Somerville, Massachusetts – The cultural scene around Davis Square appeals to the hipsters who know their music, and the haunts that present artists who are pretty much on the cutting edge of whatever scene they represent.
When you are taking about Irish music, you know the Burren Pub owned and operated by Tommy McCarthy and his wife Louise Costello since 1996 will be in the mix. Their doors have been open to any trad musician known to mankind since then, either in the front bar room where nightly sessions were the norm or the spacious rectangular back room where the focus and sound can be presented more with a listening or participating audience.
Around New York there are some fine choices for some great music this coming weekend.
For those of you who are hankering for a very eclectic selection of roots-oriented folk music and dance non-stop over the weekend, aim for the Albany area for the 33rd annual Old Songs Festival (www.oldsongs.org/festival) at the Altamont Fairgrounds.
The news coming out of our nation’s capital doesn’t always make us jump for joy, but when a news release arrived a couple of weeks ago from the National Endowment for the Arts announcing that the Irish traditional musician Seamus Connolly would be one of its nine honorees receiving a National Heritage Award in September, it restored my faith in at least one institution down there.
Of course, I wasn’t surprised that Connolly’s candidacy was successful because I was one of many who advocated it by submitting a testimonial acknowledging the wonderful work he has performed since arriving permanently on American soil in 1976 from his native Killaloe in East Clare.
As I was leaving Dingle town last month, a big May bank holiday festival was just getting underway called Feile na Bealtaine featuring a rich array of music and arts programming which I hope to return to in the future.
To say it celebrates the cultural diversity and depth to be found in that part of the world inhabited by West Kerry natives and wannabes is an understatement. In particular, the link between poetry, song and music stands out, and some of that was brilliantly captured in a CD that I picked up there along with three others mentioned here in this column produced by three resident artists.
In recent weeks we have written about the role that fleadh competitions have played over the past half-century in spurring on young people to learn traditional music which may or may not stay with them as they age or move onto other interests.
What has been proven to be more enduring for all ages are dedicated classes where one can study technique and learn tunes and hone their skills. Summer schools and long weekends that provide a total immersion in Irish music in classes, lectures, concerts and pub sessions do the job quite nicely and have for decades and still seem to be proliferating both in Ireland and in North America. Here is a brief survey of some worth noting.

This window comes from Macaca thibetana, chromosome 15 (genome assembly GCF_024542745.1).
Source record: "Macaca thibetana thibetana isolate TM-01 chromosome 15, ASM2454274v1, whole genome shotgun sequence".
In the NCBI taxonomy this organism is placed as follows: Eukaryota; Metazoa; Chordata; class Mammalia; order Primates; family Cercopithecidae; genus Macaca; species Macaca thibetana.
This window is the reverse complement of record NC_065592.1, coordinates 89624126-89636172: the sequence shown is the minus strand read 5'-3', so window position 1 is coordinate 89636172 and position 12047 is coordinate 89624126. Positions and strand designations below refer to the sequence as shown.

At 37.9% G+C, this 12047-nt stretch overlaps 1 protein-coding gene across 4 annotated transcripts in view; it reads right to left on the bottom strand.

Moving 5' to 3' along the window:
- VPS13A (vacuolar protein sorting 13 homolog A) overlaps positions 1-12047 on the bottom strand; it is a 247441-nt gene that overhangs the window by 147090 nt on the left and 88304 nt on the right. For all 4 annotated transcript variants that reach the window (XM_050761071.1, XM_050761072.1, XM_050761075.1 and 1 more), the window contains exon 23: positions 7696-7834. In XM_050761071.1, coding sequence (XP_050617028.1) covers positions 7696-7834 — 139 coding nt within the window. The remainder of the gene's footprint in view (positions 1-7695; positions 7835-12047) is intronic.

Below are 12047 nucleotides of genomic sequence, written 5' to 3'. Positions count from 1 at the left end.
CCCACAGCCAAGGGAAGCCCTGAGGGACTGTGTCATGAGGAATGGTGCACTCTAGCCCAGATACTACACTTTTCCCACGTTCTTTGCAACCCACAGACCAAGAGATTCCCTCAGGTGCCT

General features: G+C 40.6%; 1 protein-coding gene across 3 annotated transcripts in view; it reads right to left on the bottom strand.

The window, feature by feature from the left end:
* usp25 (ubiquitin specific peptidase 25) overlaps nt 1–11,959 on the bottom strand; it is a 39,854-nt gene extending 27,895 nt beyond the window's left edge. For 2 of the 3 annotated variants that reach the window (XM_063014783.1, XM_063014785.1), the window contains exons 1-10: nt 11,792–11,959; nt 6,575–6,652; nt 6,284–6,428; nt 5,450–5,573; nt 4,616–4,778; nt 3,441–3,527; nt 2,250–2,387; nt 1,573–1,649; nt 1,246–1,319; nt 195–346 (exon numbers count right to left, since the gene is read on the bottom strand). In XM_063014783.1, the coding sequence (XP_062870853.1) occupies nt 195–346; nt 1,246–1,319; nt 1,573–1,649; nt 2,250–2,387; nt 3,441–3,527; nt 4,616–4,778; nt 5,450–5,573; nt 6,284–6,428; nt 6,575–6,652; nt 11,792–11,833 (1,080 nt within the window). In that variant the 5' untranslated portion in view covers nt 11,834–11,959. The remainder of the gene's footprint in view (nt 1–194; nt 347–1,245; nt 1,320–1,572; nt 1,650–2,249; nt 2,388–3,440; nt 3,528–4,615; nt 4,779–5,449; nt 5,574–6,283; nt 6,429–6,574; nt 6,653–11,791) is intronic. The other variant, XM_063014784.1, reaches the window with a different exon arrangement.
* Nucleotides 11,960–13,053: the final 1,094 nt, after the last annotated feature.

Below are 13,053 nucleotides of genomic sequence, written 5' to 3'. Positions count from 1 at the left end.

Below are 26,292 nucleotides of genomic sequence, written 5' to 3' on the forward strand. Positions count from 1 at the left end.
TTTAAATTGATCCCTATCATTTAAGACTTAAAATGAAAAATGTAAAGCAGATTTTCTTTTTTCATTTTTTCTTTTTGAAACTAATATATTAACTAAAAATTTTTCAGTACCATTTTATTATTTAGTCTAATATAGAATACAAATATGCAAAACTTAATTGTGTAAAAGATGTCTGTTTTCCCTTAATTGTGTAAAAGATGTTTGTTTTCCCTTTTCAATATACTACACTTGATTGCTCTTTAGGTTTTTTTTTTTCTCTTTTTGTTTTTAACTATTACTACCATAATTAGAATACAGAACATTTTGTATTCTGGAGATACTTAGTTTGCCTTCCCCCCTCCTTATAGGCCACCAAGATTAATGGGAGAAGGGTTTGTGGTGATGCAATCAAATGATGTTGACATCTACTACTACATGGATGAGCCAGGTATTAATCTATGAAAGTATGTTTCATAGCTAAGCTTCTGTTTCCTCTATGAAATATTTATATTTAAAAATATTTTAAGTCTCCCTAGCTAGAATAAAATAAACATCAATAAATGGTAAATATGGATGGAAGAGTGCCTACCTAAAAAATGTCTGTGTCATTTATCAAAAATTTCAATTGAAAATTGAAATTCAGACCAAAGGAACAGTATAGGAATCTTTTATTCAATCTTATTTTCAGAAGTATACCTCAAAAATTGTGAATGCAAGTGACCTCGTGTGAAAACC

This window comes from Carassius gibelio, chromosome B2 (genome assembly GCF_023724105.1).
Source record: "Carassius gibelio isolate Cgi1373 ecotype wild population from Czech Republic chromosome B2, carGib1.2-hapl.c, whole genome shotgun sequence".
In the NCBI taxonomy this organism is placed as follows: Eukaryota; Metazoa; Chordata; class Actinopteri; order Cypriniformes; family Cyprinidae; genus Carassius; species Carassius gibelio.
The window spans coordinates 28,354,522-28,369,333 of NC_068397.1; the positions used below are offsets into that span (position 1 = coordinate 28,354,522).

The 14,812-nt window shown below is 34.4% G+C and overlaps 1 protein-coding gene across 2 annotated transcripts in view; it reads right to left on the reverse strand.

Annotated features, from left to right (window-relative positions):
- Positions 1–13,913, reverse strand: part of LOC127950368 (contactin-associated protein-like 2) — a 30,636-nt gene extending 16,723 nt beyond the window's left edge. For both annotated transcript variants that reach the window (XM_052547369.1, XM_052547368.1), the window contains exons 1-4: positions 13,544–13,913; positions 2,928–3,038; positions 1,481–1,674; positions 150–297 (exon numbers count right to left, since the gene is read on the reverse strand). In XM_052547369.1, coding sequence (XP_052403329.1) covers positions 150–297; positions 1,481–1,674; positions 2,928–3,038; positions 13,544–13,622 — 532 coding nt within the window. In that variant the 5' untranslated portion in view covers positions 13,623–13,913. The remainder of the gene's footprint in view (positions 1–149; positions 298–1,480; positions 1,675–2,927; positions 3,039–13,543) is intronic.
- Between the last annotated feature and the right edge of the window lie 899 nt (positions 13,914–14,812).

DINGLE -- In the year of The Gathering it is quite possible that you have Dear Old Erin’s Isle on your calendar just to get a piece of the craic that is happening over the course of the 2013 year dedicated to putting people in touch with their Irish roots.
If that is the case let me share some advice from my most recent trip to Ireland that can be employed this year, because it has long been something that I recommend to travelers to the Ould Sod, even first-timers.
There is a new festival called Gaelfest 2013 on Saturday, June 1 down the gateway to the Jersey Shore area at the Christian Brothers Academy in Lincroft, New Jersey.
It will focus on music, dance, the Irish language, literature, history and Gaelic games. It runs from 10 a.m. until 10 p.m. with a Mass in Irish with Father Dan Cahill inside CBA for the first hour.
Out in Mineola, Long Island last Friday night was the kind of evening you only experience on the rarest of occasions. The annual fundraiser for the Donny Golden School of Irish Dance became a celebration or more like a “love-fest” for the Brooklyn-born dancing master who turned 60 years young this month.
The Irish American Center in Mineola, one of the places where Golden has taught for more than four decades, was bursting with excitement and anticipation for his arrival shortly after 9:30 p.m. because many of his former students had returned to be on hand for the occasion.
The New York area lost another one of its giants whose legacy will be forever entwined with the preservation and promulgation promotion of Irish traditional music beyond the Big Apple.
Daniel Michael Collins, a native of Manhattan, lost his long battle to lung cancer last Wednesday at his Jersey City home at the age of 75. Born to Irish parents (William from Meelin, Co. Cork, Bridget from Mountcollins, Co. Limerick) he and his brothers David and William and younger sister Kathleen were weaned on traditional Irish music and dance.
Parsippany, New Jersey -- In last week’s column we extolled the virtues of the visionary people who were concerned with the disappearance of traditional Irish music and dance after World War II and took action to reverse the tide before it was too late.
Comhaltas Ceoltoiri Eireann had created a fleadh system in rudimentary fashion as a vehicle to encourage young people to learn music and provide incentives for taking on their native music. As we noted, the concept has mushroomed to the point where there are probably more people playing and enjoying Irish traditional music than at any time in its history on both sides of the Atlantic Ocean.
DUBLIN -- I’ve only just arrived back from the Comhaltas Ceoltoiri Eireann Congress held at the Monkstown Culturlann headquarters of the worldwide Irish cultural movement that has 415 branches in 15 countries in time to write this column.
CCE was founded in 1951 in Mullingar, Co. Westmeath to halt a serious decline in preservation of the traditional arts of music, song, dance and the Irish language for myriad reasons in Ireland at that historical timeframe.